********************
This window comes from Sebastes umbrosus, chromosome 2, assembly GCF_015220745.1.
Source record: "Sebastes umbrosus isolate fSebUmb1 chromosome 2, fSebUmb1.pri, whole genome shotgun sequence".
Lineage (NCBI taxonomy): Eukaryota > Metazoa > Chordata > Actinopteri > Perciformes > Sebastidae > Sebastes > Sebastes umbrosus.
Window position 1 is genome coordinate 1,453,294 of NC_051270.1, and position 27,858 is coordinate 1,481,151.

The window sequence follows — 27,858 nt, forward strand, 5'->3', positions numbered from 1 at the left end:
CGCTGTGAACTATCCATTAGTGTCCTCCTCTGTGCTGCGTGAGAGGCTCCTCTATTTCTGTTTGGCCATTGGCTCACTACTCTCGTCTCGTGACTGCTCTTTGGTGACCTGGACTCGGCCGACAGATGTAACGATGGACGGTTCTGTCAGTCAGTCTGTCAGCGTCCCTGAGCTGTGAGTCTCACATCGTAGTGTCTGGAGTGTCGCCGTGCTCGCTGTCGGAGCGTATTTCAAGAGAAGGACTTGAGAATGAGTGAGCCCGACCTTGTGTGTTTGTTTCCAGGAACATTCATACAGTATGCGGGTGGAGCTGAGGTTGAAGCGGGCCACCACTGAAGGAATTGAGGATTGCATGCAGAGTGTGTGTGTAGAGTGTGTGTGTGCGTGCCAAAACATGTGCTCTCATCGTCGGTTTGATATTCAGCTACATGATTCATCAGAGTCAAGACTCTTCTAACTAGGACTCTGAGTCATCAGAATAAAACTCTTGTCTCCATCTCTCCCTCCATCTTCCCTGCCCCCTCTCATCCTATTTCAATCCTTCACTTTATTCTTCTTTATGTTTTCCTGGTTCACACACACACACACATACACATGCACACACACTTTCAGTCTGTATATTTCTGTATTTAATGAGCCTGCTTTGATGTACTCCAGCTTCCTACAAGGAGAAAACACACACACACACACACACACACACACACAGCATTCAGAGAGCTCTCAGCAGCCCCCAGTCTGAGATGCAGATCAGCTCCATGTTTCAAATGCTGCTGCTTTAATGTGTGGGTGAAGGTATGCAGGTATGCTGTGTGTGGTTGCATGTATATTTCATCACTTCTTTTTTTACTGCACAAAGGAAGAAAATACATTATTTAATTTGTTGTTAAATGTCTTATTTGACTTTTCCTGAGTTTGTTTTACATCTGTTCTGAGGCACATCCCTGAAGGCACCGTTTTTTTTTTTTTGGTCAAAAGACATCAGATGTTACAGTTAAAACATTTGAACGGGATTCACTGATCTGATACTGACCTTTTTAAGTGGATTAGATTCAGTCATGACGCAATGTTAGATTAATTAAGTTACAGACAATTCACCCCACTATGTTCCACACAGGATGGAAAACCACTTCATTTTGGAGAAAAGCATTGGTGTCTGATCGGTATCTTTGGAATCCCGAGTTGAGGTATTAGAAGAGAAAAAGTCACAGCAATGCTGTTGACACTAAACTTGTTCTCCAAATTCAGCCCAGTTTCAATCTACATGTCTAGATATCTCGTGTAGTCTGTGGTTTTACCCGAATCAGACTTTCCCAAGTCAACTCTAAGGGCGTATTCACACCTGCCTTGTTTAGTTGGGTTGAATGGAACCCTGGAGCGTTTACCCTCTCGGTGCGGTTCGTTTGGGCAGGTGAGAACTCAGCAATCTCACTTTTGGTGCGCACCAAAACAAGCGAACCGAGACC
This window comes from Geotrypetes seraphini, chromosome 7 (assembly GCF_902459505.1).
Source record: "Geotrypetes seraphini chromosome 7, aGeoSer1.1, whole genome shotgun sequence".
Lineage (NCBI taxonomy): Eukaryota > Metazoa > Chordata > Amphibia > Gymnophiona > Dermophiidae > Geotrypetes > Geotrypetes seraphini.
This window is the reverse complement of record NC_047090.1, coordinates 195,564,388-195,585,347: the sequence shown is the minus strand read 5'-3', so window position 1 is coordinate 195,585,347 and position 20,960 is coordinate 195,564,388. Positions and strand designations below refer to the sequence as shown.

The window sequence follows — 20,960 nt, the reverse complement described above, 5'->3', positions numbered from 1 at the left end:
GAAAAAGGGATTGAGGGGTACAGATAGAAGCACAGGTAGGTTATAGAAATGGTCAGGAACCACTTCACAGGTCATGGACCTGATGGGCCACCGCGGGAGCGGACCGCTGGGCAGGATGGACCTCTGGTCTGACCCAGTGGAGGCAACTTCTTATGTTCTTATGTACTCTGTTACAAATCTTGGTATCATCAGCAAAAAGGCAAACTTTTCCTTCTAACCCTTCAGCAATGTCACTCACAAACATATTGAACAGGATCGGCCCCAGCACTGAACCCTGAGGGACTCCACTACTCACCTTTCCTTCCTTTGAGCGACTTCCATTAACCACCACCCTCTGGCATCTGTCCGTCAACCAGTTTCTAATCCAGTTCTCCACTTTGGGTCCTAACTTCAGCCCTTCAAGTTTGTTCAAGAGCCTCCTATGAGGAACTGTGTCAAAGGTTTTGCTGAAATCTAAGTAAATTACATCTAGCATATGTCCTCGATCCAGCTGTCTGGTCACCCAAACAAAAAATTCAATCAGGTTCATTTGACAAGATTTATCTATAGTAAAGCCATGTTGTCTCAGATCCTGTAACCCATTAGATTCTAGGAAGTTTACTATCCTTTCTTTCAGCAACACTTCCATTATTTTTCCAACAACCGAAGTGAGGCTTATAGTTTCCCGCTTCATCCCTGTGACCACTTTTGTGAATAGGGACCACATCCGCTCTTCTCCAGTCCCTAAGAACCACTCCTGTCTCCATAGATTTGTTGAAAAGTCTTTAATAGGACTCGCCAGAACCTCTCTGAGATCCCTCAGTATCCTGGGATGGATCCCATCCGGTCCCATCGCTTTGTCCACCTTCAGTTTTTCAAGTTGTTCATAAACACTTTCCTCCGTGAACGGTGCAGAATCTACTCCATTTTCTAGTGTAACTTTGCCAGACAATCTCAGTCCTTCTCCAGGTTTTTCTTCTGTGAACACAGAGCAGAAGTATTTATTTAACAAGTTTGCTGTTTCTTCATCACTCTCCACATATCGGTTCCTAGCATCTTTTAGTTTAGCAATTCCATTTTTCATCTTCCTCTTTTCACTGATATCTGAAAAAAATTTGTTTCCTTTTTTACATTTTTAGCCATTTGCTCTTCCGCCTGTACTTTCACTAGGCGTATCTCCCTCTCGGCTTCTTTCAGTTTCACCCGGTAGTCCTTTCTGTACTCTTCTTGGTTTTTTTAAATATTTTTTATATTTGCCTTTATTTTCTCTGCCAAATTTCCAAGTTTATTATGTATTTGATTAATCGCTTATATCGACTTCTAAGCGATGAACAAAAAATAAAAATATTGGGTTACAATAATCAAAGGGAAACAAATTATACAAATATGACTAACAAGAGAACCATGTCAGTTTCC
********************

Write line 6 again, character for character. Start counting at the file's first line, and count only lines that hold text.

CGCTGTGAACTATCCATTAGTGTCCTCCTCTGTGCTGCGTGAGAGGCTCCTCTATTTCTGTTTGGCCATTGGCTCACTACTCTCGTCTCGTGACTGCTCTTTGGTGACCTGGACTCGGCCGACAGATGTAACGATGGACGGTTCTGTCAGTCAGTCTGTCAGCGTCCCTGAGCTGTGAGTCTCACATCGTAGTGTCTGGAGTGTCGCCGTGCTCGCTGTCGGAGCGTATTTCAAGAGAAGGACTTGAGAATGAGTGAGCCCGACCTTGTGTGTTTGTTTCCAGGAACATTCATACAGTATGCGGGTGGAGCTGAGGTTGAAGCGGGCCACCACTGAAGGAATTGAGGATTGCATGCAGAGTGTGTGTGTAGAGTGTGTGTGTGCGTGCCAAAACATGTGCTCTCATCGTCGGTTTGATATTCAGCTACATGATTCATCAGAGTCAAGACTCTTCTAACTAGGACTCTGAGTCATCAGAATAAAACTCTTGTCTCCATCTCTCCCTCCATCTTCCCTGCCCCCTCTCATCCTATTTCAATCCTTCACTTTATTCTTCTTTATGTTTTCCTGGTTCACACACACACACACATACACATGCACACACACTTTCAGTCTGTATATTTCTGTATTTAATGAGCCTGCTTTGATGTACTCCAGCTTCCTACAAGGAGAAAACACACACACACACACACACACACACACACAGCATTCAGAGAGCTCTCAGCAGCCCCCAGTCTGAGATGCAGATCAGCTCCATGTTTCAAATGCTGCTGCTTTAATGTGTGGGTGAAGGTATGCAGGTATGCTGTGTGTGGTTGCATGTATATTTCATCACTTCTTTTTTTACTGCACAAAGGAAGAAAATACATTATTTAATTTGTTGTTAAATGTCTTATTTGACTTTTCCTGAGTTTGTTTTACATCTGTTCTGAGGCACATCCCTGAAGGCACCGTTTTTTTTTTTTTGGTCAAAAGACATCAGATGTTACAGTTAAAACATTTGAACGGGATTCACTGATCTGATACTGACCTTTTTAAGTGGATTAGATTCAGTCATGACGCAATGTTAGATTAATTAAGTTACAGACAATTCACCCCACTATGTTCCACACAGGATGGAAAACCACTTCATTTTGGAGAAAAGCATTGGTGTCTGATCGGTATCTTTGGAATCCCGAGTTGAGGTATTAGAAGAGAAAAAGTCACAGCAATGCTGTTGACACTAAACTTGTTCTCCAAATTCAGCCCAGTTTCAATCTACATGTCTAGATATCTCGTGTAGTCTGTGGTTTTACCCGAATCAGACTTTCCCAAGTCAACTCTAAGGGCGTATTCACACCTGCCTTGTTTAGTTGGGTTGAATGGAACCCTGGAGCGTTTACCCTCTCGGTGCGGTTCGTTTGGGCAGGTGAGAACTCAGCAATCTCACTTTTGGTGCGCACCAAAACAAGCGAACCGAGACC